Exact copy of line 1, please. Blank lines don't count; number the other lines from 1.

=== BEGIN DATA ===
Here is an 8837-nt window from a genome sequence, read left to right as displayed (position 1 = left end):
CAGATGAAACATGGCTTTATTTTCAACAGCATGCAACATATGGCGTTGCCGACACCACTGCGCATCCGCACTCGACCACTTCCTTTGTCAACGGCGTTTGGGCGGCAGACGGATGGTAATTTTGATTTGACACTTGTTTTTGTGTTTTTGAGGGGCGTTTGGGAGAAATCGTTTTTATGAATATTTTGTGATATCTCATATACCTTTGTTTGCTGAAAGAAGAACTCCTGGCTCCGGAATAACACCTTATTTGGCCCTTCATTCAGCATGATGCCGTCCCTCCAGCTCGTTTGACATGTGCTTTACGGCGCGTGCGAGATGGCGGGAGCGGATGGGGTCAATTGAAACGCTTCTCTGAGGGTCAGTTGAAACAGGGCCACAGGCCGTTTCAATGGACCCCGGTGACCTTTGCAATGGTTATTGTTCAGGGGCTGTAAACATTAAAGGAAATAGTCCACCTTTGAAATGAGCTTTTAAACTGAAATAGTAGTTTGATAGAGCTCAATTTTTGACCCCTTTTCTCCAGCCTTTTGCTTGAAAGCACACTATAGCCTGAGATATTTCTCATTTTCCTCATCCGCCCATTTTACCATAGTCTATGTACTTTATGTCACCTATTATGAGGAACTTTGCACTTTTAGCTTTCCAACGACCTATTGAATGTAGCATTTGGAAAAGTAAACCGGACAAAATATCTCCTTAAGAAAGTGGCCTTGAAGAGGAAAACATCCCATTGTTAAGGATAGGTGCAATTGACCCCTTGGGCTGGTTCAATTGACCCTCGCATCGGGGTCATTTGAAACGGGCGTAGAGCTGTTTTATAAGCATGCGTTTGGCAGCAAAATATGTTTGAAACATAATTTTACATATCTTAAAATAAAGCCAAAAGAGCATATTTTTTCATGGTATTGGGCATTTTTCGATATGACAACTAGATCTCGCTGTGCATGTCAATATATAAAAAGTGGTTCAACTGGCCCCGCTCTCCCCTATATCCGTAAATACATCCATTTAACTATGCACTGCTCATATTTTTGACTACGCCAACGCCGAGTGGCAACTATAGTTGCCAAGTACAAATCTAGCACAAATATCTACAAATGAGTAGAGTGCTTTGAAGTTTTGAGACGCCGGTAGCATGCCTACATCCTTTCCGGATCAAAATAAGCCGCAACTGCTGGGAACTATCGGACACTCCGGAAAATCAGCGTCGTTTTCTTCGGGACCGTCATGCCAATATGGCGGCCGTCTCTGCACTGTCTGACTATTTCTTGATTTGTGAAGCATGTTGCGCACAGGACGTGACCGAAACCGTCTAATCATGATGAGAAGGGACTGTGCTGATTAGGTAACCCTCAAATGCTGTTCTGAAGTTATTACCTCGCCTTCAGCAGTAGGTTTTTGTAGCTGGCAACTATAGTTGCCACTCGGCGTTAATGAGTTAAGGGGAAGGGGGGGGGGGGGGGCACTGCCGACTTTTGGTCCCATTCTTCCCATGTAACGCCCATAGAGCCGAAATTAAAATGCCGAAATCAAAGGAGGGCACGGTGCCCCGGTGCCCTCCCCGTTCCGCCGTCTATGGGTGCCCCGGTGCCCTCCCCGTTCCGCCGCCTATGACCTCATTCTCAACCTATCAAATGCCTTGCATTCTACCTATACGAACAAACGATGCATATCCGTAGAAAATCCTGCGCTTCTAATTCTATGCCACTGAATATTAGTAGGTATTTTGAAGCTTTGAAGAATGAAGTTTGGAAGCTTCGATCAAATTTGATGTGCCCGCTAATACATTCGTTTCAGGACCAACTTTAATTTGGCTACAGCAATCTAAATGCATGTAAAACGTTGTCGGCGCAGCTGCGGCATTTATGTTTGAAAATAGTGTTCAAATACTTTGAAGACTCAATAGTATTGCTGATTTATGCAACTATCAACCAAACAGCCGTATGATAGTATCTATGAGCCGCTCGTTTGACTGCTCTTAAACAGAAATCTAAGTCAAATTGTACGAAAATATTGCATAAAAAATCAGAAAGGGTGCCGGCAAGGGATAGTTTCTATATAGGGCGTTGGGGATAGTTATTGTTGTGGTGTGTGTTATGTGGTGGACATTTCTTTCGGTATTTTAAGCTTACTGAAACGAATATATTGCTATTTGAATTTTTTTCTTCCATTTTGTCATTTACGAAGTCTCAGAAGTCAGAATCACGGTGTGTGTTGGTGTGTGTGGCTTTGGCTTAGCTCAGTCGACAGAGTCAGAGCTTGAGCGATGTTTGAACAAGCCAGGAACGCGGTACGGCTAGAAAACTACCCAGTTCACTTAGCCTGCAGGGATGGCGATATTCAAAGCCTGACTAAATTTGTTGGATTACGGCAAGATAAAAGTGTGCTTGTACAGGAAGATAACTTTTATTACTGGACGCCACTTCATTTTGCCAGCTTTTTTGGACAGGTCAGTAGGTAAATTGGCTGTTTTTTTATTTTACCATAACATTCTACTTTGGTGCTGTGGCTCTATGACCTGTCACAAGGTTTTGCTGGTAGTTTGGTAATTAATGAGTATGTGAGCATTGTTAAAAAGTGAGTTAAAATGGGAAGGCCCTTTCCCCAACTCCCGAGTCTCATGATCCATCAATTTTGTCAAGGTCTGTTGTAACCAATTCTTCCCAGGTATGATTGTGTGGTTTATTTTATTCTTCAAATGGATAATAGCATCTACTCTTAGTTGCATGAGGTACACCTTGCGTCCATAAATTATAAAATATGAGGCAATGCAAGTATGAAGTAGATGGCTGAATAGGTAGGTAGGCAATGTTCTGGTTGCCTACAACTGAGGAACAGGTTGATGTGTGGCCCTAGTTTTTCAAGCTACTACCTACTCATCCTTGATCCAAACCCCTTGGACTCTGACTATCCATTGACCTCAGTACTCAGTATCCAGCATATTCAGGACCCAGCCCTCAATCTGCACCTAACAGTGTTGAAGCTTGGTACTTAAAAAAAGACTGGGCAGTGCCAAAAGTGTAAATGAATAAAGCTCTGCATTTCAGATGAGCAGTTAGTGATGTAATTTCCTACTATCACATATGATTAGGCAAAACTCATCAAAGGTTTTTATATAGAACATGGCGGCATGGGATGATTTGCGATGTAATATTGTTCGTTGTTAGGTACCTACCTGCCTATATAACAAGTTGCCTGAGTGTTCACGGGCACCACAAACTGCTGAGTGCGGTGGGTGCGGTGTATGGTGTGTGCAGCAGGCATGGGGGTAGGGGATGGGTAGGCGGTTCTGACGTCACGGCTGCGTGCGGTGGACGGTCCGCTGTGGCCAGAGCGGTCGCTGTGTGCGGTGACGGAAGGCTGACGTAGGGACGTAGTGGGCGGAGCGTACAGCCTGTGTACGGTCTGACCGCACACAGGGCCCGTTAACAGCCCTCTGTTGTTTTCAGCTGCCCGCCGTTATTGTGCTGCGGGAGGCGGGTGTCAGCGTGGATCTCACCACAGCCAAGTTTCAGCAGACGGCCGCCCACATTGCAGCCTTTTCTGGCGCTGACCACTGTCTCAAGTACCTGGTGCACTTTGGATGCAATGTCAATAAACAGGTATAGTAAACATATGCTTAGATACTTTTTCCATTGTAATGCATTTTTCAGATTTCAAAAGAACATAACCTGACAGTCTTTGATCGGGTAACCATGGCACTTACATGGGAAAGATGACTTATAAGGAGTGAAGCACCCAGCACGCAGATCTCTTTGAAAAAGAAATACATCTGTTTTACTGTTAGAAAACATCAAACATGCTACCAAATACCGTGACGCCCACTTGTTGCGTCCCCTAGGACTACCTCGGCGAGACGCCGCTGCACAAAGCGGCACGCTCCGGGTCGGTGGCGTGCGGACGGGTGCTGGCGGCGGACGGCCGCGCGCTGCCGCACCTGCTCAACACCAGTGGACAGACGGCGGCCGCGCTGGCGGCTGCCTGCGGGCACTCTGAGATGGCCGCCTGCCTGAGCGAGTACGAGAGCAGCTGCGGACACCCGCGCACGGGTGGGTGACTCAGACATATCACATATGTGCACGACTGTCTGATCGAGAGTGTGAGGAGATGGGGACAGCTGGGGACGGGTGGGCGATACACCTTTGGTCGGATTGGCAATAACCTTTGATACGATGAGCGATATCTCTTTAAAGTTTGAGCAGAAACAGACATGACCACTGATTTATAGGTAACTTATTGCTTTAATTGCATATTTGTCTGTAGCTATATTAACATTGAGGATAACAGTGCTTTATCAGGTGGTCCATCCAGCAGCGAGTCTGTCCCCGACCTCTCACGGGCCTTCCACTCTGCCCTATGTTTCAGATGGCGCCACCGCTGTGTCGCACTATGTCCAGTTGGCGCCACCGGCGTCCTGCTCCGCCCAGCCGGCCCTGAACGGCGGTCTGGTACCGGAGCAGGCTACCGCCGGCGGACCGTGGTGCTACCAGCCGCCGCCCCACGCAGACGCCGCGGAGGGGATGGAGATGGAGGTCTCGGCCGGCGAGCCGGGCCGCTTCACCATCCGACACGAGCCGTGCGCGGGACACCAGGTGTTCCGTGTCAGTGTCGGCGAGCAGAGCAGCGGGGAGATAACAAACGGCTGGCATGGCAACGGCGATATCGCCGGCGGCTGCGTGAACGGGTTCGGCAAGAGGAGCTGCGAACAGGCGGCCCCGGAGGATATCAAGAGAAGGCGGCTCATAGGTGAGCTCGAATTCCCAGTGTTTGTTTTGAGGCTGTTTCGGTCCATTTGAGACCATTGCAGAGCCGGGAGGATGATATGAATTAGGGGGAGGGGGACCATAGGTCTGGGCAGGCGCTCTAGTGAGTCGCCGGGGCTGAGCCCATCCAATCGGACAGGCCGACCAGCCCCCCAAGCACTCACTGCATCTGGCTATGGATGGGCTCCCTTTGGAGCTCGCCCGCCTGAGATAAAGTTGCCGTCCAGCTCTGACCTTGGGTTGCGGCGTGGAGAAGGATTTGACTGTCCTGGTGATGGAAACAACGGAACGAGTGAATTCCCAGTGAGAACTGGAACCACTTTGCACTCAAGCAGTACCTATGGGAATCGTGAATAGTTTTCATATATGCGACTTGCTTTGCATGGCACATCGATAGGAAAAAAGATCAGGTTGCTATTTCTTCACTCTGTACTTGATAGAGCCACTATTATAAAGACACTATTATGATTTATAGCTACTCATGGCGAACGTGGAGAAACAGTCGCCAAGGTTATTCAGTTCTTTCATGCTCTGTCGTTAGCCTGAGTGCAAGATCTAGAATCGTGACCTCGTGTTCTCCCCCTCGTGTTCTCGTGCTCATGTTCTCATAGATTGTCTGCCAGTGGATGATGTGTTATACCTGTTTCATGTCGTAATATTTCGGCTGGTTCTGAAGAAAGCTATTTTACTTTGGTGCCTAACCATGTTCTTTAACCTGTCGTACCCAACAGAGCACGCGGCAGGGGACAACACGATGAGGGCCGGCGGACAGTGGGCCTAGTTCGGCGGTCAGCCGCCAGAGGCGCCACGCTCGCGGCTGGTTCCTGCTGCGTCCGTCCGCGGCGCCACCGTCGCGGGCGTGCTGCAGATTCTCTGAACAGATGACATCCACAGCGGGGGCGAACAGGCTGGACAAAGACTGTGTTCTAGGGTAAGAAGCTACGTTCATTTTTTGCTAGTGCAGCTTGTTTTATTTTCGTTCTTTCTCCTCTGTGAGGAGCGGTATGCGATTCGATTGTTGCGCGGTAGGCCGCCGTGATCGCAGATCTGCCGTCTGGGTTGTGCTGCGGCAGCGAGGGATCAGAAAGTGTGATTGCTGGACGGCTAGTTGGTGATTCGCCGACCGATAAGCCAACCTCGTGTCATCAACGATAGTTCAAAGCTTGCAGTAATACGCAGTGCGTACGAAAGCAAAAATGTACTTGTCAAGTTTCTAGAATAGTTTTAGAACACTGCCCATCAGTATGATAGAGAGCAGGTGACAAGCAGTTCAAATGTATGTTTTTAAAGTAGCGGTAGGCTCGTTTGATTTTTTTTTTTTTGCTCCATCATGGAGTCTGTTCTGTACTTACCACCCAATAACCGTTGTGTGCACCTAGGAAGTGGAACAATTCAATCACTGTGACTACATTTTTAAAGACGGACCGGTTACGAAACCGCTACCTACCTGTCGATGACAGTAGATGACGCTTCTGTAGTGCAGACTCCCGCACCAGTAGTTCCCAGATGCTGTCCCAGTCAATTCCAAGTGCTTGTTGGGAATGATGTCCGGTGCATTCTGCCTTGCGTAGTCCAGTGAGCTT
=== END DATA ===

Here is an 8837-nt window from a genome sequence, read left to right as displayed (position 1 = left end):